Sunday, January 24, 2010

Wanted: A handbag without any lead (Pb)

I need to buy a new work handbag. My old faux leather handbag is looking embarassingly old that, these days, I even try to hide it from the sight of others. Mind you it has only been used for less than two years. The last time I needed a new handbag, I could not decide on which brand and style to choose. I searched and searched without finding any to satisfy my classic taste until I finally received one as a gift. Strange, isn't it?

This time, as I was taking my sweet little time to shop around for yet another stylish handbag, I heard on ABC World News about the disturbing findings of the Center for Environmental Health. ABC World News reporter, Lisa Fletcher summarized it as follows:
The Center for Environmental Health went to 100 of the nation's top retailers--- including Target, Macy's, Wal-Mart and Kohl's -- and bought purses. The group had the bags tested for lead at an independent lab. Two separate tests were conducted. Some bags were wiped to see how much, if any, lead would simply rub off the material. The bags also were tested for the total lead content of the products. The tests came back showing disturbingly high levels of lead...

Lead (Pb) is a very toxic metal. Even at a very low level, it has some deleterious effects on the nervous system. Knowing this now will only prolong my search... I may have to wait until tough new national lead standards for bags in stores are in place. Until then, I just have to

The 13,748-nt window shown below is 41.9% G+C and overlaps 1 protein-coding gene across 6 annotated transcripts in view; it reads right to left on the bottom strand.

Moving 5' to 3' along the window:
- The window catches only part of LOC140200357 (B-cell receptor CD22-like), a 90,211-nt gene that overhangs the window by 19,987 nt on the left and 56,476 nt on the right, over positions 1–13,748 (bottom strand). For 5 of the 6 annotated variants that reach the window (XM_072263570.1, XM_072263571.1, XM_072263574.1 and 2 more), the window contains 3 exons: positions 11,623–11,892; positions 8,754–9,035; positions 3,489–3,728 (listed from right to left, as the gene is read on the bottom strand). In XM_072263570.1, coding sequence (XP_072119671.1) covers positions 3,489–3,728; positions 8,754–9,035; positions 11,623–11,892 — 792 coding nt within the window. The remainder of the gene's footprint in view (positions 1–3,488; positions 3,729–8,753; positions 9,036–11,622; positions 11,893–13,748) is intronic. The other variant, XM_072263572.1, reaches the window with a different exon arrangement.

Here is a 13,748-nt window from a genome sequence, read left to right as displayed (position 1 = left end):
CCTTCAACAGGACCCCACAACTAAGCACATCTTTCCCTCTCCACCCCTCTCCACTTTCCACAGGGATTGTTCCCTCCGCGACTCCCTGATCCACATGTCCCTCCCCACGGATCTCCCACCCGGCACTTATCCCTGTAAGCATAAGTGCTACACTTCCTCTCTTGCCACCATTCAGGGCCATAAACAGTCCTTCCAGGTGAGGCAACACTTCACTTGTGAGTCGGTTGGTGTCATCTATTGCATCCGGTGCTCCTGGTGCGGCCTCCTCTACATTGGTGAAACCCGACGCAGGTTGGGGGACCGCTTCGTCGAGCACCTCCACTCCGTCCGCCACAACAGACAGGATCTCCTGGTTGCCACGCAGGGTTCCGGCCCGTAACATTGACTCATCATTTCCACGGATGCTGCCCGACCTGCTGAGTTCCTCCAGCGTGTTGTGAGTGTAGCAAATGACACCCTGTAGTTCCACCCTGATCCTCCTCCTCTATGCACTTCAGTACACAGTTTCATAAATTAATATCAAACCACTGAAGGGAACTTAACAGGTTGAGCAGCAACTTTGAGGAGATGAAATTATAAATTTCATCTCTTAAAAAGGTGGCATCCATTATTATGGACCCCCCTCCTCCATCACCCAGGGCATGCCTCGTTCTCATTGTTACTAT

1. protect my old one from the sight of others because it is embarassingly old and
  2. minimize any direct physical contact with it because it may have high levels of Pb or
  3. find a leather handbag

Photo: Center for Environmental Health

Friday, January 15, 2010


Sometimes, life sucks...

... and you don't know what to do ...

... and you try to remind yourself it could have been worse ...

...and then you start to sing "Earthquakes may break my bones but they do not break my will to live! I am Toussaint L'Ouverture! I am Haiti! Tomorrow will be here!"

Photos 1 and 2: Special coverage on CNN
Photos 3 and 4: The New York Times

Saturday, January 9, 2010

The Catcher and I

Over the holidays, I read The Catcher in the Rye, a novel by J. D. Salinger, for the first time. Yes, I had never read it! Had I read this novel as a teenager, I would probably have found the author's use of profanity and portrayal of sexuality very vulgar. Unlike the novel's teenage protagonist, Holden Caulfield, I was never a rebel without a cause. To the dismay of many of my peers, I was one of those teenagers who loved playing by the rules. However, I would have related to Holden's issues of identity, alienation, and anxiety to a degree that, like him, I would have labeled some, but not many, of my peers and teachers as "phony".

I enjoyed the novel mainly because I understood Holden's existential dilemma, i.e. childhood's idealism versus adulthood's realism. I remembered this existential dilemma to be acutely painful during the adolescence-adulthood transition years. To my surprise, upon further reflection, I found some of this dilemma to still linger through the adult years. Who has not tried to hold on to one's childhood innocence?